Pakistan's Nawaz Sharif seeks Taliban talks despite attacks

Security officials cordon off the site of a suicide blast in Rawalpindi, 20 January 2014 The Taliban mounted a string of attacks in January, such as this one near army HQ in Rawalpindi

Pakistan's Prime Minister Nawaz Sharif has said he still wants to hold peace talks with the Taliban, despite a wave of deadly attacks in recent months.

Mr Sharif named a four-member team to pursue negotiations with the militants.

In a rare address to the National Assembly, he said "terrorism" must be defeated, either by talks or force, and he was giving peace a last chance.

Pakistan's Taliban vowed more attacks after their leader was killed last year but say they are considering the offer.

Hakimullah Mehsud died in a US drone strike in November - his successor, Mullah Fazlullah, ruled out peace talks and promised revenge.

To many people in Pakistan the country's political leaders appear impotent in the face of the militant threat as the attacks have soared, correspondents say.

Mr Sharif, who was elected last May, is under mounting pressure to try to bring the violence under control.

"I am sure the whole nation would be behind the government if and when we launch a military operation against the terrorists - but I want to give peace a final chance," he told members of parliament in a televised speech.

He said he, too, was tired of the attacks and he would do everything possible to bring peace.

Veteran journalists Rahimullah Yusufzai and Irfan Siddiqui, former ambassador Rustam Shah Mohmand and a retired major in the ISI intelligence service, Amir Shah, will lead dialogue efforts and report back to the interior minister.

No timeframe was set for the talks to be held - and the prime minister stopped short of announcing any tough preconditions for negotiations.

Pakistan Taliban (TTP) spokesman Shahidullah Shahid welcomed the move by Mr Sharif and said the militants' central shura, or council, was meeting to consider the talks offer.

"We are ready for meaningful negotiations provided the government shows sincerity of purpose," he said, the AFP news agency reports.

Internally displaced Pakistani civilians, fleeing from military operations against Taliban militants in North Waziristan, arrive in Bannu, a town on the edge of Pakistan"s lawless tribal belt of Waziristan on January 21, 2014. Bombing in North Waziristan has forced many people to flee with their families to safety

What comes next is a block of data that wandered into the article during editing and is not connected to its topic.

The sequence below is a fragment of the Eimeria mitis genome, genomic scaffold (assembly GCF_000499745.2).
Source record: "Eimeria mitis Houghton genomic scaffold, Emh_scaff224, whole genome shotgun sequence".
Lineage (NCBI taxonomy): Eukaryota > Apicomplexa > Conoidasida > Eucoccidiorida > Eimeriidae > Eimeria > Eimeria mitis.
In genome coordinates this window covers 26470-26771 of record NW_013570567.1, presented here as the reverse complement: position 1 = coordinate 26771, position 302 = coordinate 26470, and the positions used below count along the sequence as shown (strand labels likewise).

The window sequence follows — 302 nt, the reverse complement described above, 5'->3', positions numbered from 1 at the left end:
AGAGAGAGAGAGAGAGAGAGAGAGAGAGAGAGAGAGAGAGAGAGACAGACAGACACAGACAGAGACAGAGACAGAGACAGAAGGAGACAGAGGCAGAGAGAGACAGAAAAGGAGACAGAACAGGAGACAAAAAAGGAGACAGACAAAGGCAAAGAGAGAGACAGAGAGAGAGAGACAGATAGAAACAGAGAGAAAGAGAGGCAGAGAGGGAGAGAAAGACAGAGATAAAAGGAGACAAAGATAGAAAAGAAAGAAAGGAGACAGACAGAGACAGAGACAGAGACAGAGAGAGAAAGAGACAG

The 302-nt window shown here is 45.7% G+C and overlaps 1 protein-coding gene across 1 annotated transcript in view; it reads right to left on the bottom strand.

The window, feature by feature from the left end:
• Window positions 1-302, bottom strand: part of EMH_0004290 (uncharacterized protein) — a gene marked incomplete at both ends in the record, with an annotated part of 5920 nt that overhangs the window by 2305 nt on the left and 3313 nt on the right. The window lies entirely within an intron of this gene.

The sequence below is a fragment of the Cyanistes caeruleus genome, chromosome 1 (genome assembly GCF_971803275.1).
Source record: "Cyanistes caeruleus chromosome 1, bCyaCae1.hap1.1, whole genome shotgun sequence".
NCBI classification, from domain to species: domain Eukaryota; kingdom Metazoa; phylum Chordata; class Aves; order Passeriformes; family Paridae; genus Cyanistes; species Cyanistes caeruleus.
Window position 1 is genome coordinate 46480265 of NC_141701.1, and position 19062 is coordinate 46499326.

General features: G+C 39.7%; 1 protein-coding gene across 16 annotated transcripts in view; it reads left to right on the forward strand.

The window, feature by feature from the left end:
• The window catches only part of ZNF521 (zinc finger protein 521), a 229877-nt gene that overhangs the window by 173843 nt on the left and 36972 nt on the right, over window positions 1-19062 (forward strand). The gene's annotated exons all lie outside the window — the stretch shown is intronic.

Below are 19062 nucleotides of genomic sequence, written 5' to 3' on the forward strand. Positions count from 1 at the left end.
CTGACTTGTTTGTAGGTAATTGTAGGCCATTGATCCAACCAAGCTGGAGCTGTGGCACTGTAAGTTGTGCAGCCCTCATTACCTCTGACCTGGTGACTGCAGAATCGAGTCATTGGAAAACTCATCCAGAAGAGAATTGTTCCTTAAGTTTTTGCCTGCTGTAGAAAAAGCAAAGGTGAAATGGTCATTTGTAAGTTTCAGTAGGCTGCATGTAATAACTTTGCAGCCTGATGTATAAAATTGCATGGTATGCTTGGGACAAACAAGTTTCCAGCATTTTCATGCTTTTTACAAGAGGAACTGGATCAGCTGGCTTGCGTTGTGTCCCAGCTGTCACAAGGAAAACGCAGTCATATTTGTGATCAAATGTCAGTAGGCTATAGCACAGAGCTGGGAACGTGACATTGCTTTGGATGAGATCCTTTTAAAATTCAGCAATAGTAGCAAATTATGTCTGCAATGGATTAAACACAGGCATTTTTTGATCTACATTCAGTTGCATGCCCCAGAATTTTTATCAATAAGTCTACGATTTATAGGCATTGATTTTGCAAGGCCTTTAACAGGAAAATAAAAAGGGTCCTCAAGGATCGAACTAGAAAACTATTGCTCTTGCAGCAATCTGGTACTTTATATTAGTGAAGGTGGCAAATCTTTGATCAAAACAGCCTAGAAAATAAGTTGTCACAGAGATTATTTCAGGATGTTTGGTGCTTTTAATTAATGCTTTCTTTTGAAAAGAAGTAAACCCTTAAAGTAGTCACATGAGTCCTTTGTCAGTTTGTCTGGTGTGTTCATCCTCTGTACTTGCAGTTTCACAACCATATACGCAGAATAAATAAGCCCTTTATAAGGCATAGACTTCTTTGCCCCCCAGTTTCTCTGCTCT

Mr Sharif's call for talks seems to have exposed divisions within the Taliban. The militants' leader in Punjab province, Asmatullah Muawiya, was quick to say he would take part in talks.

"We trust the negotiators nominated by the Pakistani government. We will participate in these talks, and also consult with other groups and persuade them to join the talks," he told BBC Urdu's Asif Farooqi.

He promised his fighters would end attacks once talks started, and added: "I am confident that the reaction of the TTP and Maulana Fazlullah will not be any different from us."

Bilawal Bhutto Zardari, who chairs the opposition Pakistan People's Party and has called for military action against the Taliban, accused Mr Sharif of appeasing the militants.

"Support NS (Nawaz Sharif). I want him to be our Churchill. Unfortunately he is becoming our Neville Chamberlain pursuing policy of appeasement," tweeted Mr Bhutto Zardari, the son of former PM Benazir Bhutto, who was killed in a 2007 gun and bomb attack blamed on the Taliban.

Pakistani politicians' repeated offers of talks with the militants have so far come to nothing.

Scores of people have been killed this month alone, many of them soldiers, as the militants attacked military and civilian targets across the country. The death toll has called into question Pakistan's strategy for dealing with militancy.

Some observers say a lack of concerted military action meant that an opportunity to take advantage of apparent militant divisions following Hakimullah Mehsud's death in early November was missed.

There is now a limited military operation in the North Waziristan tribal area.

But correspondents doubt the government and military in Islamabad want to launch a larger offensive at this stage in the militants' main sanctuary near the Afghan border.

Analysts believe Pakistan sees many of the militants based in North Waziristan as a "strategic asset" in a year when foreign combat forces are leaving its neighbour.

Map

More on This Story

More Asia stories

RSS

Features

  • RihannaCloud caution

    After celebrity leaks, what can you do to safeguard your photos?


  • Cesc FabregasFair price?

    Have some football clubs overpaid for their new players?


  • Woman and hairdryerBlow back

    Would banning high-power appliances actually save energy?


  • Rack of lambFavourite feast

    Is the UK unusually fond of lamb and potatoes?


  • Members of staff at James Stevenson Flags hold a Union Jack and Saltire flag UK minus Scotland

    Does the rest of the UK care if the Scots become independent?


BBC © 2014 The BBC is not responsible for the content of external sites. Read more.

This page is best viewed in an up-to-date web browser with style sheets (CSS) enabled. While you will be able to view the content of this page in your current browser, you will not be able to get the full visual experience. Please consider upgrading your browser software or enabling style sheets (CSS) if you are able to do so.